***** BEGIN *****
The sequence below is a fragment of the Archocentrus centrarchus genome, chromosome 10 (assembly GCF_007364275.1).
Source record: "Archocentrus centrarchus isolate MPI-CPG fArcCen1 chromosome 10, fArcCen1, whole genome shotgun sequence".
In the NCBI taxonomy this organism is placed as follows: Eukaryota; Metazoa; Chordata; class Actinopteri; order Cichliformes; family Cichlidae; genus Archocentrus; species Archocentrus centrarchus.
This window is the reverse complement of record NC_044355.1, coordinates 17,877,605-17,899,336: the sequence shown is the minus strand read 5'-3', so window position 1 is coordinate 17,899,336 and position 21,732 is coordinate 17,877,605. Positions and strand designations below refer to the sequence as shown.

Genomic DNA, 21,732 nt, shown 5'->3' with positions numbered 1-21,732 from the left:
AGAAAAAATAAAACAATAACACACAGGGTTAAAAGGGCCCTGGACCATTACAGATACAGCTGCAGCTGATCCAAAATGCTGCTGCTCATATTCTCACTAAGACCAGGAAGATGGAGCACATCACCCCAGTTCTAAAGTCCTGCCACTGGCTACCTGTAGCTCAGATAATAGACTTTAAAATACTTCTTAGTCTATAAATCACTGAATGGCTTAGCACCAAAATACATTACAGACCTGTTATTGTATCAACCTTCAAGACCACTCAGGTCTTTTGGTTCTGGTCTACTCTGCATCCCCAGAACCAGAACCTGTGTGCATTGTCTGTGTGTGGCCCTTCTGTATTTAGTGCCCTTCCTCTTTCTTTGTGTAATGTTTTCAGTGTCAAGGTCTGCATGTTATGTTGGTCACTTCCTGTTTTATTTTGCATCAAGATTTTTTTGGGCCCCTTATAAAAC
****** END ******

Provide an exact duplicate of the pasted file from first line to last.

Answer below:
The sequence below is a fragment of the Archocentrus centrarchus genome, chromosome 10 (assembly GCF_007364275.1).
Source record: "Archocentrus centrarchus isolate MPI-CPG fArcCen1 chromosome 10, fArcCen1, whole genome shotgun sequence".
In the NCBI taxonomy this organism is placed as follows: Eukaryota; Metazoa; Chordata; class Actinopteri; order Cichliformes; family Cichlidae; genus Archocentrus; species Archocentrus centrarchus.
This window is the reverse complement of record NC_044355.1, coordinates 17,877,605-17,899,336: the sequence shown is the minus strand read 5'-3', so window position 1 is coordinate 17,899,336 and position 21,732 is coordinate 17,877,605. Positions and strand designations below refer to the sequence as shown.

Genomic DNA, 21,732 nt, shown 5'->3' with positions numbered 1-21,732 from the left:
AGAAAAAATAAAACAATAACACACAGGGTTAAAAGGGCCCTGGACCATTACAGATACAGCTGCAGCTGATCCAAAATGCTGCTGCTCATATTCTCACTAAGACCAGGAAGATGGAGCACATCACCCCAGTTCTAAAGTCCTGCCACTGGCTACCTGTAGCTCAGATAATAGACTTTAAAATACTTCTTAGTCTATAAATCACTGAATGGCTTAGCACCAAAATACATTACAGACCTGTTATTGTATCAACCTTCAAGACCACTCAGGTCTTTTGGTTCTGGTCTACTCTGCATCCCCAGAACCAGAACCTGTGTGCATTGTCTGTGTGTGGCCCTTCTGTATTTAGTGCCCTTCCTCTTTCTTTGTGTAATGTTTTCAGTGTCAAGGTCTGCATGTTATGTTGGTCACTTCCTGTTTTATTTTGCATCAAGATTTTTTTGGGCCCCTTATAAAAC